Letter to Dave

Dear Dave,

We have a new cat, Dave; not an actual “on-staff” cat- as in house cat- but yet another stray who has made it to our place. A month ago, we had lost Maggie to a fisher attack and I assumed that was end of stray cats for Winter 2019, Dave. I was checking the house before bed Tuesday night and had to look twice when I checked our front door, and discovered a black cat. This one is smaller than Maggie but she also seems to be slightly more tame as she barely ran away when she first saw me. Anyway, I broke into full-on, cat-crazy mode and loaded up the outdoor dish with soft food. This new cat ate it all up in the time it took to brush my teeth. Although these relationships do not always end well, they always start with at least a little hope, Dave.

Spring planting is not too far-off and I keep seeing news reports on my agriculture shows, Dave. There is less confidence on the farm, more bankruptcies, fewer operating loans and we’re still waiting on China to buy those beans they promised to purchase. These are some anxious times on the farm but farmers are used to a financial model based on feast or famine so they know how to hunker down and wait for the full circle to close. We also should start off with decent soil moisture once spring convinces winter that her snow is no longer welcome in these parts.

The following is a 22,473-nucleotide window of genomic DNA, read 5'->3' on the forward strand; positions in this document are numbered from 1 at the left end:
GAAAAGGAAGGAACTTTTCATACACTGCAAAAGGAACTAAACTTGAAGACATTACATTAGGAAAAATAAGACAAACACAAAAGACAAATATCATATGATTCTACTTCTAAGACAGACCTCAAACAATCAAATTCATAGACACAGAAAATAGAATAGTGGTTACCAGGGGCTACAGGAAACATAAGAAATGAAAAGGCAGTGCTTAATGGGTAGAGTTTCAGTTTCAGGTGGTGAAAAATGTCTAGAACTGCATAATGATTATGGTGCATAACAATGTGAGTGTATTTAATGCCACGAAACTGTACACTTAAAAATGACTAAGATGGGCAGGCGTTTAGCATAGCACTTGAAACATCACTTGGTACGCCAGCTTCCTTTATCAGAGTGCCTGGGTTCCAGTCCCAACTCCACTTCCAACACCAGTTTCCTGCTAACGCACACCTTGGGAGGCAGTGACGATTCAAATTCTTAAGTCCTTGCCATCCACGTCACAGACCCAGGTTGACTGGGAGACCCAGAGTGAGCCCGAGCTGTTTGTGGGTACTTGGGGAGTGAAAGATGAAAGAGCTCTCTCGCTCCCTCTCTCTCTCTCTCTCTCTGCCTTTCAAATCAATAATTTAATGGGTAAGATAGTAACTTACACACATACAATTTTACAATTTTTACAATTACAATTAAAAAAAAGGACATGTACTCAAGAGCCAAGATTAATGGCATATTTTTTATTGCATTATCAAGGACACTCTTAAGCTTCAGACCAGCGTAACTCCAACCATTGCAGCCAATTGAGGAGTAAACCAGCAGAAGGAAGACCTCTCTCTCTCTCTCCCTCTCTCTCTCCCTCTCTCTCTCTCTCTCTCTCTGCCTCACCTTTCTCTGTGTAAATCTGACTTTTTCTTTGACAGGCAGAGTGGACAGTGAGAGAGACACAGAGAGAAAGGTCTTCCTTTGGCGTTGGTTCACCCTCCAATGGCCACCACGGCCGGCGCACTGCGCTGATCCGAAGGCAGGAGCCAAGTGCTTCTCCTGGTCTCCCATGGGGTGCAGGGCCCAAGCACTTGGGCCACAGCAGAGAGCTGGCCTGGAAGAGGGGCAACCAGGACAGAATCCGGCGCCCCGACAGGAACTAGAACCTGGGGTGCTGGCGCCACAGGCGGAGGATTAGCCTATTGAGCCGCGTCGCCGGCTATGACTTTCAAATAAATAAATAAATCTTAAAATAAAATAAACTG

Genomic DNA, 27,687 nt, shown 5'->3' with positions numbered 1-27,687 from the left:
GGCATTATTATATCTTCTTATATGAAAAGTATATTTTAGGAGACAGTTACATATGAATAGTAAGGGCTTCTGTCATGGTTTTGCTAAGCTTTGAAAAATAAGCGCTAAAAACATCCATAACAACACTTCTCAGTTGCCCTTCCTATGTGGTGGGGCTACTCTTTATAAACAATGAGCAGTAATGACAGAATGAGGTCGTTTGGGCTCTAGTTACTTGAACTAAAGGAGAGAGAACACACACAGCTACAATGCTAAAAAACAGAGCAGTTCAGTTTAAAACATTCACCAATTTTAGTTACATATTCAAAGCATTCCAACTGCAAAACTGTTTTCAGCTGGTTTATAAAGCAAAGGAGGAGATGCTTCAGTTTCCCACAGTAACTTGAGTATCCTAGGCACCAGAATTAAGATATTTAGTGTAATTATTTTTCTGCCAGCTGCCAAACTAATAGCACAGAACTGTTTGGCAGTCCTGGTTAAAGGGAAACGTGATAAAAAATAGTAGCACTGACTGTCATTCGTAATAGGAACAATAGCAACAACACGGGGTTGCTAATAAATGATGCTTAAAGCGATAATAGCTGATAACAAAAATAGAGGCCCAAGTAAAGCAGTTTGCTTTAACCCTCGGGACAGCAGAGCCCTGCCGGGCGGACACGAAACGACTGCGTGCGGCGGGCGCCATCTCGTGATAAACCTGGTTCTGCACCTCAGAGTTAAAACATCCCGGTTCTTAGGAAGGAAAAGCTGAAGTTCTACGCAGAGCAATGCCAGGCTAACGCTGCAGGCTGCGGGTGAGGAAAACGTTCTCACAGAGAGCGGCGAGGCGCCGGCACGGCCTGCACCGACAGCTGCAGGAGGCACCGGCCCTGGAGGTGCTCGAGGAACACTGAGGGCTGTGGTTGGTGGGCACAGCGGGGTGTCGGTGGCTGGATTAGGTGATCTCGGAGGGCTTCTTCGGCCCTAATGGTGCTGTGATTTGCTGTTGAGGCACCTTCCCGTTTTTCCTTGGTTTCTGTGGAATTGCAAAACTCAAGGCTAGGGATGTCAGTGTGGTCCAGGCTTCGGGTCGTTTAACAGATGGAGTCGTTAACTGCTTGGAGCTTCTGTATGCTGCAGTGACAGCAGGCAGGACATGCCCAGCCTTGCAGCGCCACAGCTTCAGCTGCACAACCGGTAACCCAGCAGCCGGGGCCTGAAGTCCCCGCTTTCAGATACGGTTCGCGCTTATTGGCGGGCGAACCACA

Spring projects are coming into focus, Dave; most of the things I do around here take three years. Projects start with an idea then I start saving money. I then learn any special skills for the project and modify the design over and over until I arrive back at what I had planned in the first place. Construction usually takes time because I try to time the projects so that any rental equipment or hired labor can be employed one time to complete everything. Completion of projects for me is emotionally the same as post-game let down in football. Thankfully, something always needs improvement so the cycle starts again with another project the day after completion of the current one.

This spring, the projects mostly involve digging holes in the ground. I have spent the last two years remodeling the barn and asking questions about our little cattle operation. I want to be in a constant state of improvement so I ask visitors to our place how I can improve it. This is now year three and time to hire someone to dig fence post holes and take all the new gates and structures sitting in our sheds and put them into the ground. It will feel excellent to cap off the effort but I am already looking to future projects.

I hope all is going well in Carrington, Dave. Tell everyone hello, your little bro.

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